This is an edited extract from Artists at Home by Karina Dias Peres.
It has been said that to capture the essence of someone else, you first need to capture the essence of yourself. With a career spanning over twenty years, Melbourne-based artist Yvette Coppersmith has experimented widely with various subject matter, including still life, figurative and abstract paintings, yet she still feels a strong pull towards exploring self-portrait. During her early childhood, Yvette watched opera and ballet DVDs. She also studied and drew faces from magazines. Later on, she began depicting friends, family and herself. The direction of her early process led her towards photorealism and portraiture, and after finishing high school, Yvette started at the Victorian College of the Arts (VCA) in Melbourne. She highlights that photorealism wasn’t particularly on-trend at the time but, despite going against the grain, she was recognised for her unique style and received a commendation award for her graduate exhibition. Her paintings for that exhibition were all portraits of women and included a self-portrait, a portrait of her grandmother Ida and another of her great-aunt Basia; three full-length portraits to scale, which were hung level with the floor so the viewer could meet the subject at their actual height.
During the first decade of her practice, Yvette mainly relied on photographs, life models and herself as source material to create oil paintings; these foundational years brought discipline and focus, a period in her career she ironically calls ‘slave to the image’. Sitters often included public figures who have made contributions to our society, such as Rupert Myer, the Chair of the Australia Council for the Arts, and Gillian Triggs, former president of the Australian Human Rights Commission. It wasn’t until 2009 that her taste in painting started shifting to process-driven work and abstraction, welcoming more tactile and textural qualities. Yvette works predominantly in oil on linen, and occasionally on primed jute. The layers of paint are mixed with linseed oil (and sometimes sand) to create her signature bold texture.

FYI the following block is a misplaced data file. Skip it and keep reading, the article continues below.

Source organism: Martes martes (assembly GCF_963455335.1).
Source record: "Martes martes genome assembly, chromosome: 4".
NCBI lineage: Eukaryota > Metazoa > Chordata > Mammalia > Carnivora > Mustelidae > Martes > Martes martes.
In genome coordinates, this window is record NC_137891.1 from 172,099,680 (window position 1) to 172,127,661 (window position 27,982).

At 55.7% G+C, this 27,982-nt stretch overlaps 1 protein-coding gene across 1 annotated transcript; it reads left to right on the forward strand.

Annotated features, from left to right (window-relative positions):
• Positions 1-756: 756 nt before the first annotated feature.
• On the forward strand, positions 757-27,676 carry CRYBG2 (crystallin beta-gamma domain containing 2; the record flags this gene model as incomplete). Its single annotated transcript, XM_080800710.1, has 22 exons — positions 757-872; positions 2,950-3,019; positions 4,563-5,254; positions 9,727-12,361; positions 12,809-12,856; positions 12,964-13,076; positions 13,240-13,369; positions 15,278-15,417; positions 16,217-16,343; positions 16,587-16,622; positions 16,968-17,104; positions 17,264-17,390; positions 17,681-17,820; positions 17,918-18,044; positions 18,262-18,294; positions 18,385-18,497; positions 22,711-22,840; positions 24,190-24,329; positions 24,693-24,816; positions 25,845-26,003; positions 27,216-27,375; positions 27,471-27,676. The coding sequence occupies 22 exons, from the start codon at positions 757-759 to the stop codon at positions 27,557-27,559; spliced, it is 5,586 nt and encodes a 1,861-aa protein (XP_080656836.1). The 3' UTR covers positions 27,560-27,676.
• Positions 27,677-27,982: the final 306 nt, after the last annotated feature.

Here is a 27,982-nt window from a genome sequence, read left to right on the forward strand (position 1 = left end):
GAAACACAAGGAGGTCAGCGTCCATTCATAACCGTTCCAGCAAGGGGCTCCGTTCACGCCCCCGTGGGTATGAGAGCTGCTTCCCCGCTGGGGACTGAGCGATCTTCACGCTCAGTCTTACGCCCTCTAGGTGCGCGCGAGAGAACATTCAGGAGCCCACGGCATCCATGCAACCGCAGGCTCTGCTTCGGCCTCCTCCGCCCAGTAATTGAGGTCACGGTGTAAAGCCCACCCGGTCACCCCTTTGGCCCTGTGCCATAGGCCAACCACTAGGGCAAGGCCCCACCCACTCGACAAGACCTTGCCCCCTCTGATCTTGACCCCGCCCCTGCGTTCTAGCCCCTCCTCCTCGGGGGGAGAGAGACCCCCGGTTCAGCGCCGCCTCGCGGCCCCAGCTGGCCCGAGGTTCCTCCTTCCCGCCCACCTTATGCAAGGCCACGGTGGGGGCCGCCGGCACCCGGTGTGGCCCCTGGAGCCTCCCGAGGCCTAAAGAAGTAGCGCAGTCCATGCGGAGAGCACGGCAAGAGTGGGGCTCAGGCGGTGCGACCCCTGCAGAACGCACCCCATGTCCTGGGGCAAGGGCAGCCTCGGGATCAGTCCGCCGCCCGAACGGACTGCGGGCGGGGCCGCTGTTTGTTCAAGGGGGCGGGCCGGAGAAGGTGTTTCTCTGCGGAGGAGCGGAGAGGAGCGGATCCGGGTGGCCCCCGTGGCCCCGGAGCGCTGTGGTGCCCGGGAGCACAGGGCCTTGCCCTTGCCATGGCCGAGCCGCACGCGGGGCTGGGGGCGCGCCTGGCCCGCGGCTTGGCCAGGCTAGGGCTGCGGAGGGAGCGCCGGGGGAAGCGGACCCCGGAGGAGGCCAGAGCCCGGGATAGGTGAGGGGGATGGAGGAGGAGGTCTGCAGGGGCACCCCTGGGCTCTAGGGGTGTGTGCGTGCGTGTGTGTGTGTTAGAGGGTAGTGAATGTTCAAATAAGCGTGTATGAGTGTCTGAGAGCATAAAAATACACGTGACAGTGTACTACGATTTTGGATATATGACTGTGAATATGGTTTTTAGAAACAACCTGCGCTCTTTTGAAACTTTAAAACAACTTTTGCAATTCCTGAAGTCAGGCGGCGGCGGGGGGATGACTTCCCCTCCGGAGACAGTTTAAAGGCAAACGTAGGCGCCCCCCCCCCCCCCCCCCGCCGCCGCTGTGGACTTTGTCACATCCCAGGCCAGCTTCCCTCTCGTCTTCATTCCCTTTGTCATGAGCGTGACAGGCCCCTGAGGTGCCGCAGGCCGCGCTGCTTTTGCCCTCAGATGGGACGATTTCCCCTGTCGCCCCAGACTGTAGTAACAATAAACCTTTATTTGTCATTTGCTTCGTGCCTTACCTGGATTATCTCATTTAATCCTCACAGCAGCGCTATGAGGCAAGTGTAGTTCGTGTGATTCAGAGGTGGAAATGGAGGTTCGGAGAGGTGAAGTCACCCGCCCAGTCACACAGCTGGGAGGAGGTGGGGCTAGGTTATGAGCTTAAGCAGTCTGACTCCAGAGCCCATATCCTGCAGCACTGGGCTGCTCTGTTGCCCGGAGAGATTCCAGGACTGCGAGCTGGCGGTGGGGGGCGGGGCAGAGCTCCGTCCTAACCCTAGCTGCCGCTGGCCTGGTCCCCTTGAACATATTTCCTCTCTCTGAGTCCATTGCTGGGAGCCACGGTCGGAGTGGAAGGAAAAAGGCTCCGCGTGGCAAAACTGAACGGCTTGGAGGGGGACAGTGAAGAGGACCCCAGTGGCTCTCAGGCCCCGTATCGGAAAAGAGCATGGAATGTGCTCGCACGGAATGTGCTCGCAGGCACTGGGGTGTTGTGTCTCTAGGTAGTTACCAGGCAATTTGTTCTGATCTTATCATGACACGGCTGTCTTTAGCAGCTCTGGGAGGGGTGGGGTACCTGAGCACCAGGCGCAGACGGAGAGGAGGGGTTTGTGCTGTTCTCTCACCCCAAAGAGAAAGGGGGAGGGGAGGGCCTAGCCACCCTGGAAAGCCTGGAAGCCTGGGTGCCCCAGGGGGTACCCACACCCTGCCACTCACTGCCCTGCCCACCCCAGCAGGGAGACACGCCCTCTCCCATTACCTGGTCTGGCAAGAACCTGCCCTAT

‘When I began painting my self-portraits, we didn’t have smartphones and social media was not part of our experience. There was a perception that you must be a narcissist to be making images of yourself, and self-promotion wasn’t as widely accepted as it is now. For centuries, artists have understood the image of the self is a construct, and a useful one to position oneself in society. Self-portraiture is a space where you can be your own imagined self,’ she says.
Yvette recalls studying make-up books by Kevyn Aucoin when she was around eighteen, and experimenting with contouring and creating images of herself. She took photos with an old film camera in 2000, and the first digital camera she purchased in 2004 had a flip-around screen to better frame compositions as references for her paintings. Ironically, she thought, ‘wow, if everyone knew about this, they’d take better photos of themselves’, never expecting the global explosion of selfies. In the past few
years, she has worked from a mirror, which is a different method from taking a snapshot. She explains that the light and detail working from life is an advantage, but poses are more limited.
In 2018, Yvette won the Archibald Prize awarded by the Art Gallery of NSW for her painting Self-Portrait, After George Lambert. After being a finalist four times, she is one of ten female artists to have won the prestigious prize in 100 years. The winning self-portrait was initially supposed to be a portrait of New Zealand Prime Minister Jacinda Ardern. When Ardern wasn’t available, she thought she could still draw inspiration from her, as a call to action to inspire women and the next generation of progressive leaders.